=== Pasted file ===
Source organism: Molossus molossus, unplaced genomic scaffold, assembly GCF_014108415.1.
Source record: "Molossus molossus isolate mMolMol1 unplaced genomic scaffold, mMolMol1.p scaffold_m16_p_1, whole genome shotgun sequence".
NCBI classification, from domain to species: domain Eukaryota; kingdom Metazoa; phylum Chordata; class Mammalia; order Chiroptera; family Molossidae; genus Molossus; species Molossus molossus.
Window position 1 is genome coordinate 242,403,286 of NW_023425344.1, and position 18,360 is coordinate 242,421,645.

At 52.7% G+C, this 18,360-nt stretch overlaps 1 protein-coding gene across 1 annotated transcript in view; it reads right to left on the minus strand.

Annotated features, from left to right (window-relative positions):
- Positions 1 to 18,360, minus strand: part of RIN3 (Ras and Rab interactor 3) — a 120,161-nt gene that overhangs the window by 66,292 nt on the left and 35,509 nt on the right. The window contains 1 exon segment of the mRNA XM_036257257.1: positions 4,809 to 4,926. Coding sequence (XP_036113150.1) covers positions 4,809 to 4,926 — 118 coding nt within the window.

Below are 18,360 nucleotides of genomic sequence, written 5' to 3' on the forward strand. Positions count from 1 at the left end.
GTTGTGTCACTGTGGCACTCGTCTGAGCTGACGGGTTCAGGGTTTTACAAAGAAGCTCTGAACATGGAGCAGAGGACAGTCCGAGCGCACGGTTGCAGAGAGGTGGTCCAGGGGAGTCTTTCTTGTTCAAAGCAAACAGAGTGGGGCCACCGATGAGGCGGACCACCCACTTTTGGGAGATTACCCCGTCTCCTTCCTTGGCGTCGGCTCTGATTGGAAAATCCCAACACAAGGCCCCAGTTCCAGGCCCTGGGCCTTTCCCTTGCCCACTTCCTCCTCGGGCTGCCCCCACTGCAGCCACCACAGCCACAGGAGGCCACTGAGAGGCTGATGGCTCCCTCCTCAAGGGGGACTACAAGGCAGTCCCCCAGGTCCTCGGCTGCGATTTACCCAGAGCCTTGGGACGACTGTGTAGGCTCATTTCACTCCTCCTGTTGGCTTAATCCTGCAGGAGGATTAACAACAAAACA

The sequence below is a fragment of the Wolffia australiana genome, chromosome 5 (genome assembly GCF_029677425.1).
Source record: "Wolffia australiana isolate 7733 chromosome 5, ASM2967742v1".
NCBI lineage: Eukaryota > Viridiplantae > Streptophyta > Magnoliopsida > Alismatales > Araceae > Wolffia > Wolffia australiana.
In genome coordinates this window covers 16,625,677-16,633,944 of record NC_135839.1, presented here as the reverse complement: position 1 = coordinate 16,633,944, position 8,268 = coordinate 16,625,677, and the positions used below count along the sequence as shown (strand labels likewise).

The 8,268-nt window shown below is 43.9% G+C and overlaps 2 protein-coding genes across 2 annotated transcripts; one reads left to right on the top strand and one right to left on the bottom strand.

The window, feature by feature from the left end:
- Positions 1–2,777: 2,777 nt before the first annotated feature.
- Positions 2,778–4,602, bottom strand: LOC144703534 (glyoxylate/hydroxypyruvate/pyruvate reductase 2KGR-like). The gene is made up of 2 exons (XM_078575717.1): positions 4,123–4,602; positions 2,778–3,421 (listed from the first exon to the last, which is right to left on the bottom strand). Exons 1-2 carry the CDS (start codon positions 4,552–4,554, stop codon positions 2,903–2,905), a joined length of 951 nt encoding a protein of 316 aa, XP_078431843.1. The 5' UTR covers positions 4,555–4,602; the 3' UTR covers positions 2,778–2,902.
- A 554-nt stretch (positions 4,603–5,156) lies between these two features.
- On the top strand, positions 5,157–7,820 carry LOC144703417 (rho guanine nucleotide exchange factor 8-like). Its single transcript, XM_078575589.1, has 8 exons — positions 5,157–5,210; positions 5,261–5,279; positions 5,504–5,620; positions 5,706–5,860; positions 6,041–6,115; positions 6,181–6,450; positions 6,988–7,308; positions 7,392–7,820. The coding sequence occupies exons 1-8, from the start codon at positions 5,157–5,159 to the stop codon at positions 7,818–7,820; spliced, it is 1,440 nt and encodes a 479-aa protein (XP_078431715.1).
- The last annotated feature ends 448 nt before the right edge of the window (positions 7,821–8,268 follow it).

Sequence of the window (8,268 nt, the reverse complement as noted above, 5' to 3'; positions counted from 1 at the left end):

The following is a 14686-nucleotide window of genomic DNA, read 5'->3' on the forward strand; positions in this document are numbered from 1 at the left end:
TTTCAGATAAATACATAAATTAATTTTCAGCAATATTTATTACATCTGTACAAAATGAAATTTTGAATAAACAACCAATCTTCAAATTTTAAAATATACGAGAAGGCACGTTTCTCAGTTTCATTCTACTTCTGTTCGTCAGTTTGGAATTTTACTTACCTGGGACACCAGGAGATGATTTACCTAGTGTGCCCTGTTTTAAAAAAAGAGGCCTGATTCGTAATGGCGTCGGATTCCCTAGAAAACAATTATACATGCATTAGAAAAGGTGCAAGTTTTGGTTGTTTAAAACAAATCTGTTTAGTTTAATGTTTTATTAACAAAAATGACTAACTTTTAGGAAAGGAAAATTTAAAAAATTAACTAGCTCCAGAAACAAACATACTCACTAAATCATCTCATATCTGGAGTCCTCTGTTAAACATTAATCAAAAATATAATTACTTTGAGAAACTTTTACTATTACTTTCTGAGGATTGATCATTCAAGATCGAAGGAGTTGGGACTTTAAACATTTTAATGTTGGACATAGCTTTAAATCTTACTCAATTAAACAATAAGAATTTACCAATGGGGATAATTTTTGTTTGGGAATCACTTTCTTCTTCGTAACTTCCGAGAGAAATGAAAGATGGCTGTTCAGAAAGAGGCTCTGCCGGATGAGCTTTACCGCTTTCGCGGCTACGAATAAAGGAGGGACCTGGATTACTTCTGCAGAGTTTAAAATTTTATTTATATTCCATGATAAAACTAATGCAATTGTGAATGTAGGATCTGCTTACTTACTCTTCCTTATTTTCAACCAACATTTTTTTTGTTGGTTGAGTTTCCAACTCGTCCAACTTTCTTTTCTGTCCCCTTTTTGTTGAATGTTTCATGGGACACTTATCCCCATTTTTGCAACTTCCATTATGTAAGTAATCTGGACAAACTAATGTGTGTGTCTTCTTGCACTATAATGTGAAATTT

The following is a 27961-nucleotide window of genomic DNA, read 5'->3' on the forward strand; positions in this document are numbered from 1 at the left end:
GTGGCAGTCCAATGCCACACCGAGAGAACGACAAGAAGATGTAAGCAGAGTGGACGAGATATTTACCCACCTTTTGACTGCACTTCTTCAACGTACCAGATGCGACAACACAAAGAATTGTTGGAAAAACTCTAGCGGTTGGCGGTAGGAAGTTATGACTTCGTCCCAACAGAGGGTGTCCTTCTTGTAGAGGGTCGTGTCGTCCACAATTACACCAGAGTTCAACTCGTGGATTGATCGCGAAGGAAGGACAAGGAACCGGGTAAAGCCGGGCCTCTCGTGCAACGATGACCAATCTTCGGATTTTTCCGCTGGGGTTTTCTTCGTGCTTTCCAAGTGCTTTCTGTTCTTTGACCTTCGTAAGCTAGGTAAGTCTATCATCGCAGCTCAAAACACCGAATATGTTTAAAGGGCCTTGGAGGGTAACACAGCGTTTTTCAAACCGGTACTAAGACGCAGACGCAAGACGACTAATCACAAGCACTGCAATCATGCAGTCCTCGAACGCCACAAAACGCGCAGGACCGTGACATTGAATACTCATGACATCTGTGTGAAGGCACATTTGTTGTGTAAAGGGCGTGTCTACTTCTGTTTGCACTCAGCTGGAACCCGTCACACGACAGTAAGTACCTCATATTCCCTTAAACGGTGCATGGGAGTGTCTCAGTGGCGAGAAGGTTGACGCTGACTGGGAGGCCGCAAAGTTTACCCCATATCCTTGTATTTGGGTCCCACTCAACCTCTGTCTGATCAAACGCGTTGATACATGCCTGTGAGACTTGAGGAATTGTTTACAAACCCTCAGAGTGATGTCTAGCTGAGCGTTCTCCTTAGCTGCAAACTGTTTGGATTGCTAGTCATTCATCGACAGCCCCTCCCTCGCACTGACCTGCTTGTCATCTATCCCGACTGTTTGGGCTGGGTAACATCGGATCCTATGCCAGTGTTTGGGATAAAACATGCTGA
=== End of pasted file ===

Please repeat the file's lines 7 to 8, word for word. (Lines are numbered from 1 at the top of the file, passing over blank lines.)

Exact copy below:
- Positions 1 to 18,360, minus strand: part of RIN3 (Ras and Rab interactor 3) — a 120,161-nt gene that overhangs the window by 66,292 nt on the left and 35,509 nt on the right. The window contains 1 exon segment of the mRNA XM_036257257.1: positions 4,809 to 4,926. Coding sequence (XP_036113150.1) covers positions 4,809 to 4,926 — 118 coding nt within the window.

Below are 18,360 nucleotides of genomic sequence, written 5' to 3' on the forward strand. Positions count from 1 at the left end.